The jewel of Renaissance
The historic city of Zamość is a late-sixteenth-century Renaissance town founded by Jan Zamojski. Modelled on Italian theories of the ‘ideal city’ and built by the architect Bernando Morando, it has retained its original layout and fortifications and a lot of buildings that combine Italian and central European architectural traditions. The beauty of this town resulted in such nick names as: the “Jewel of the Renaissance”, “the City of Arcadia” and “the Padua of the North”.
Biodiversity in eastern Poland
In the borderland of Belarus and Poland the only nature object inscribed on the UNESCO World Heritage list is the Bialowieża Primeval Forest. It is the last natural woodland of the Old Continent, where you can spot a lot of rare wild animals, like the European Bison, lynx or wolves.
Teutonic heritage in northern Poland
In northern Poland the Castle of the Teutonic Order in Malbork is the largest castle in the world by surface area, and the largest brick building in Europe. It was built in Prussia by the Teutonic Knights, a German Roman Catholic religious order of crusaders.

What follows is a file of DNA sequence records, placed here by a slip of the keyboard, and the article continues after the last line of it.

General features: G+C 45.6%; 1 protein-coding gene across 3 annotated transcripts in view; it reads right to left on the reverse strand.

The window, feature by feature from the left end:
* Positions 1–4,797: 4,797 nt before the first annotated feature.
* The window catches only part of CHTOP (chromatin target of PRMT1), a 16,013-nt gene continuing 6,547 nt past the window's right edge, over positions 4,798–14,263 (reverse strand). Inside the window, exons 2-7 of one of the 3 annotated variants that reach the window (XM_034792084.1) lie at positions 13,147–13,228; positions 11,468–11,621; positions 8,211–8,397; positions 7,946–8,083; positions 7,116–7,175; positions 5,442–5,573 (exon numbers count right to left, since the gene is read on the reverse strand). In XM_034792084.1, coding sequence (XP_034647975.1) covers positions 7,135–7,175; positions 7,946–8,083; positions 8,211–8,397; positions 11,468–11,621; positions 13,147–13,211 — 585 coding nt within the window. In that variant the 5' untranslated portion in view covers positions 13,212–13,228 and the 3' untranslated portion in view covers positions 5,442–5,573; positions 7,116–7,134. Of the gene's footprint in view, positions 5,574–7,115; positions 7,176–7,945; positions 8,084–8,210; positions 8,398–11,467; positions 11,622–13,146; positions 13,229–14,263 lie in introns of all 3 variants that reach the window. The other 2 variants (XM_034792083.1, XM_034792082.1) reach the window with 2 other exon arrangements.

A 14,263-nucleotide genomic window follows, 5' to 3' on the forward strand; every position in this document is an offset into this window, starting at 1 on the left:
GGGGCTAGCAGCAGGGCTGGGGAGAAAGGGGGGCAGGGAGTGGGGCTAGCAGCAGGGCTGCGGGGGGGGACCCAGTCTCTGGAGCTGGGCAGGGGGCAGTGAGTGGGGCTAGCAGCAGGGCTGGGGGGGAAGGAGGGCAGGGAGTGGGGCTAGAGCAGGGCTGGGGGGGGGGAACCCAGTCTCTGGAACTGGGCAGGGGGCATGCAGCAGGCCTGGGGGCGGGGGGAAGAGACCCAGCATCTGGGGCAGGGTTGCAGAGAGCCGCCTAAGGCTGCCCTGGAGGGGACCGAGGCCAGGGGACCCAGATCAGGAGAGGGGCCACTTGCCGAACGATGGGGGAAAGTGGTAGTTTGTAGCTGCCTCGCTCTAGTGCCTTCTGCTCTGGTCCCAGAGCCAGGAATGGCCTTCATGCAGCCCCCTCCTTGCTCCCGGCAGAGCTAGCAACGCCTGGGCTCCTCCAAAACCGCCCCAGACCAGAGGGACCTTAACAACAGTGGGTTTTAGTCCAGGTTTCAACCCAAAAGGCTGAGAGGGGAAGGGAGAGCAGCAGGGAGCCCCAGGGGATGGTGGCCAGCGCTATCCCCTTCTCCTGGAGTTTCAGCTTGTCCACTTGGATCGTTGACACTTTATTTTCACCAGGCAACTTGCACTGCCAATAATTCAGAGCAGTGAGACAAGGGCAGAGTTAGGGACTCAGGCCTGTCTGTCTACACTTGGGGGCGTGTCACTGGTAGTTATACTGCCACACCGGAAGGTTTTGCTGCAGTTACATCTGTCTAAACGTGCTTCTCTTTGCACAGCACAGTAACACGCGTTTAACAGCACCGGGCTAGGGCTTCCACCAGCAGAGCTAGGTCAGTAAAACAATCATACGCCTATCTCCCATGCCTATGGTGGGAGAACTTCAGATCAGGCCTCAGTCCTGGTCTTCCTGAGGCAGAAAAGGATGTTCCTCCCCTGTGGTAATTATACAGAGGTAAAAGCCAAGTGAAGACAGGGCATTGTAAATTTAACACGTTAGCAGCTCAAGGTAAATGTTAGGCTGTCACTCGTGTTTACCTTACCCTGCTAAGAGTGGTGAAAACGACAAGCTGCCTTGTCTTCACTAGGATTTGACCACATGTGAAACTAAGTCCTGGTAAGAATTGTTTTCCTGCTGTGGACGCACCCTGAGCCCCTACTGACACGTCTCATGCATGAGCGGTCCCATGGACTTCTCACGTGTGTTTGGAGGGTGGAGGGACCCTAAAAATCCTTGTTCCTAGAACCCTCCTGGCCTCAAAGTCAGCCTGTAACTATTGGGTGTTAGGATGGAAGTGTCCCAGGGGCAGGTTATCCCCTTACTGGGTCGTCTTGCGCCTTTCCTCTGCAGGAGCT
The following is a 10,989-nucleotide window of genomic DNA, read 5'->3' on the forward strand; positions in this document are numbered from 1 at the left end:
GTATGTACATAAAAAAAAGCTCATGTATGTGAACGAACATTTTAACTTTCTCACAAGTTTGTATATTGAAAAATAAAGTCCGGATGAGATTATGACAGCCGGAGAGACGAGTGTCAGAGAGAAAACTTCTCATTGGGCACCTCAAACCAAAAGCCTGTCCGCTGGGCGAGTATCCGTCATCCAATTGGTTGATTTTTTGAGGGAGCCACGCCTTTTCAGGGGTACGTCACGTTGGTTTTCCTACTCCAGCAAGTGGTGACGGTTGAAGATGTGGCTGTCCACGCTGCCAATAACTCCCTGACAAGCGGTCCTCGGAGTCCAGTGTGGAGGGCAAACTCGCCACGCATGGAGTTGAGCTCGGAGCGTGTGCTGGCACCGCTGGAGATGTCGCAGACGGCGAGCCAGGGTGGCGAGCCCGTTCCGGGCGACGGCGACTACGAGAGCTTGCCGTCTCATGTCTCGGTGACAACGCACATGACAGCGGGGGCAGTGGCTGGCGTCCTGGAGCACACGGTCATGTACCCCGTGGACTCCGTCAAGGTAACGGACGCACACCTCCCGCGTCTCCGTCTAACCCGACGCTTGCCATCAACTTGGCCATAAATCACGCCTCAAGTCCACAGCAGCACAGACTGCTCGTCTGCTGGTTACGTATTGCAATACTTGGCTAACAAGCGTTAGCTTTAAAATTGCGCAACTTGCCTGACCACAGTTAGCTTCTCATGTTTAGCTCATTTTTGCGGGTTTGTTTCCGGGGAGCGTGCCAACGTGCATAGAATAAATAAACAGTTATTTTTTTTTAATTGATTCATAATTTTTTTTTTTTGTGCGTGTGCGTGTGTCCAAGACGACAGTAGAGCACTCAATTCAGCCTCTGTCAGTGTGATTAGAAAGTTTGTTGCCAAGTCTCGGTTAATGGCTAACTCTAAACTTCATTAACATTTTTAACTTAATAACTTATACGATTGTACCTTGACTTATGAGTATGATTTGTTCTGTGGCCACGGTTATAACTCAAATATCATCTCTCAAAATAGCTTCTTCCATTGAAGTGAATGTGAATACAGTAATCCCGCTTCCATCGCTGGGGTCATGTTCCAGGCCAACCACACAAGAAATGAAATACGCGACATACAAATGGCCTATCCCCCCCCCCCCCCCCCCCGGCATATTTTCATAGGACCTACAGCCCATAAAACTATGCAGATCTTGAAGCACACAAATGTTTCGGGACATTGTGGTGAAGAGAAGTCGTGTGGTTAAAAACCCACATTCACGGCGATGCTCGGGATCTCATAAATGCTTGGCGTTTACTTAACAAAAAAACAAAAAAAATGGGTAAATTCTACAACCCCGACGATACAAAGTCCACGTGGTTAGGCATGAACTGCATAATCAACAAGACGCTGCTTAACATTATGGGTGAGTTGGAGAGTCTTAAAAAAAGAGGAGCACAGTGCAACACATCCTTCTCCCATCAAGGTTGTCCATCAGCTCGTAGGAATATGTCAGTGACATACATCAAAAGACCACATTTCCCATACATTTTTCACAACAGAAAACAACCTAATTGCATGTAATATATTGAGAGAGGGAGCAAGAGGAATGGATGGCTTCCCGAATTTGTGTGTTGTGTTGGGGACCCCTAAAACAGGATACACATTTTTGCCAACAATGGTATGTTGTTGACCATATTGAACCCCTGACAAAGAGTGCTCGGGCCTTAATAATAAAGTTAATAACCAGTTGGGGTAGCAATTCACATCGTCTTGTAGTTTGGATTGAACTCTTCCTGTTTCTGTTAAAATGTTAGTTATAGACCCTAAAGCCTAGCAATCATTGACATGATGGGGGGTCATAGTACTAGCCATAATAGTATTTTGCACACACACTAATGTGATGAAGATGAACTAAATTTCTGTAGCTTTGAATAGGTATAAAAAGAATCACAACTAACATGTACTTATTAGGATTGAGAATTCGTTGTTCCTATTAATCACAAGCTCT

The picturesque historic city of Toruń has a valuable medieval urban lay out. The town was founded by the Teutonic knights who built a castle in the 13th century. In this Hanseatic city you will find a lot of medieval urban buildings, among others the birth house of Nicolaus Copernicus and next to it the Gingerbread Museum.
Poland’s capital – perfectly rebuilt after World War II
The Old Town of the capital of Poland, Warsaw, was almost totally destroyed during World War II. It is now an outstanding example of a near-total reconstruction, unique in the world.
See the Royal Castle, the former residence of Mazovian princes and later the seat of the king and the government. Have a rest on a terrace on the Old Town Market Square, rebuilt to match to the Square’s original look in the 17th and 18th centuries. There are some remnants of Warsaw’s defensive walls and in the Barbican you can visit an exhibition illustrating the history of the city’s fortifications, with models of the towers and walls, explaining why Warsaw’s Old Town is a UNESCO World Heritage monument.
Follow the UNESCO Trail in Poland to see most of the UNESCO World Heritage sites in Poland.
Visit all UNESCO World Heritage sites in Poland!
Main photo: Ministry of Foreign Affairs of the Republic of Poland | Flickr. Title: Stare Miasto w Zamościu / Old City of Zamość na licencji CC BY-ND 2.0